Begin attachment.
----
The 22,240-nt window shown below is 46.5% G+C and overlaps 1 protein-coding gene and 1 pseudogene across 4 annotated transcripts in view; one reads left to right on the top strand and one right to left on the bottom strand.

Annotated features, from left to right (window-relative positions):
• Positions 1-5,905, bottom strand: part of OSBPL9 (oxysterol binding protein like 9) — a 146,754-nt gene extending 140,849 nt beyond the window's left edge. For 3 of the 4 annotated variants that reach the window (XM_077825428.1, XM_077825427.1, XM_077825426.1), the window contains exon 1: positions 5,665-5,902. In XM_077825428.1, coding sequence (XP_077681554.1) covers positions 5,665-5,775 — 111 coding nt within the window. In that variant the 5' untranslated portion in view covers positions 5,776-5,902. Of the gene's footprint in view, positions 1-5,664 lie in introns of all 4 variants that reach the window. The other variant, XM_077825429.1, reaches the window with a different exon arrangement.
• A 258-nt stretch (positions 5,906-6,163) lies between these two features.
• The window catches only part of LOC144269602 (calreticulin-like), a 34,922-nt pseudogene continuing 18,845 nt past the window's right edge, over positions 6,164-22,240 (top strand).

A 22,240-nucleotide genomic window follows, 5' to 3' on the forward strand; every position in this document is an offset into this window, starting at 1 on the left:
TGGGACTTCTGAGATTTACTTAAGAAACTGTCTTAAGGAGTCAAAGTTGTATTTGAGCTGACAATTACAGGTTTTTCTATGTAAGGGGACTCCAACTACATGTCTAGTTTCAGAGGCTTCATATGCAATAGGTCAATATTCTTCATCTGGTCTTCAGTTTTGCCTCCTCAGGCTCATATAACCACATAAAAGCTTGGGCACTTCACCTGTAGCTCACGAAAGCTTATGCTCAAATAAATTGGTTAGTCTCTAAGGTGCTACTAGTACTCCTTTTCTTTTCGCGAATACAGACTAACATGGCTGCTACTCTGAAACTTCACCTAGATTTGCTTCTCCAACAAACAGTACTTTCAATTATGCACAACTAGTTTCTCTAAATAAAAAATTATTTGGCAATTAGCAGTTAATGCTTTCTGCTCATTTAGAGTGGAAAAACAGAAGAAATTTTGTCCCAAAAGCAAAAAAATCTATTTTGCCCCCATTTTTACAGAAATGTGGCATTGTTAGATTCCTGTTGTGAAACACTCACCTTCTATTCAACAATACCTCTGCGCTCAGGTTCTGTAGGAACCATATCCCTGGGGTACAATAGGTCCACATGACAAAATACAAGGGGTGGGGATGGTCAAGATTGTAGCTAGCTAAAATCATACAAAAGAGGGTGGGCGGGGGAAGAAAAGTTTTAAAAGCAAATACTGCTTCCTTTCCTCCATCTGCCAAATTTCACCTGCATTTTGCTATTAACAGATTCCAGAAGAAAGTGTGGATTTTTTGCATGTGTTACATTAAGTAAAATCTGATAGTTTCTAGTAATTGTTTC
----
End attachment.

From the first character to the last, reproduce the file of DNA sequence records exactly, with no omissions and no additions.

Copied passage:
The 22,240-nt window shown below is 46.5% G+C and overlaps 1 protein-coding gene and 1 pseudogene across 4 annotated transcripts in view; one reads left to right on the top strand and one right to left on the bottom strand.

Annotated features, from left to right (window-relative positions):
• Positions 1-5,905, bottom strand: part of OSBPL9 (oxysterol binding protein like 9) — a 146,754-nt gene extending 140,849 nt beyond the window's left edge. For 3 of the 4 annotated variants that reach the window (XM_077825428.1, XM_077825427.1, XM_077825426.1), the window contains exon 1: positions 5,665-5,902. In XM_077825428.1, coding sequence (XP_077681554.1) covers positions 5,665-5,775 — 111 coding nt within the window. In that variant the 5' untranslated portion in view covers positions 5,776-5,902. Of the gene's footprint in view, positions 1-5,664 lie in introns of all 4 variants that reach the window. The other variant, XM_077825429.1, reaches the window with a different exon arrangement.
• A 258-nt stretch (positions 5,906-6,163) lies between these two features.
• The window catches only part of LOC144269602 (calreticulin-like), a 34,922-nt pseudogene continuing 18,845 nt past the window's right edge, over positions 6,164-22,240 (top strand).

A 22,240-nucleotide genomic window follows, 5' to 3' on the forward strand; every position in this document is an offset into this window, starting at 1 on the left:
TGGGACTTCTGAGATTTACTTAAGAAACTGTCTTAAGGAGTCAAAGTTGTATTTGAGCTGACAATTACAGGTTTTTCTATGTAAGGGGACTCCAACTACATGTCTAGTTTCAGAGGCTTCATATGCAATAGGTCAATATTCTTCATCTGGTCTTCAGTTTTGCCTCCTCAGGCTCATATAACCACATAAAAGCTTGGGCACTTCACCTGTAGCTCACGAAAGCTTATGCTCAAATAAATTGGTTAGTCTCTAAGGTGCTACTAGTACTCCTTTTCTTTTCGCGAATACAGACTAACATGGCTGCTACTCTGAAACTTCACCTAGATTTGCTTCTCCAACAAACAGTACTTTCAATTATGCACAACTAGTTTCTCTAAATAAAAAATTATTTGGCAATTAGCAGTTAATGCTTTCTGCTCATTTAGAGTGGAAAAACAGAAGAAATTTTGTCCCAAAAGCAAAAAAATCTATTTTGCCCCCATTTTTACAGAAATGTGGCATTGTTAGATTCCTGTTGTGAAACACTCACCTTCTATTCAACAATACCTCTGCGCTCAGGTTCTGTAGGAACCATATCCCTGGGGTACAATAGGTCCACATGACAAAATACAAGGGGTGGGGATGGTCAAGATTGTAGCTAGCTAAAATCATACAAAAGAGGGTGGGCGGGGGAAGAAAAGTTTTAAAAGCAAATACTGCTTCCTTTCCTCCATCTGCCAAATTTCACCTGCATTTTGCTATTAACAGATTCCAGAAGAAAGTGTGGATTTTTTGCATGTGTTACATTAAGTAAAATCTGATAGTTTCTAGTAATTGTTTC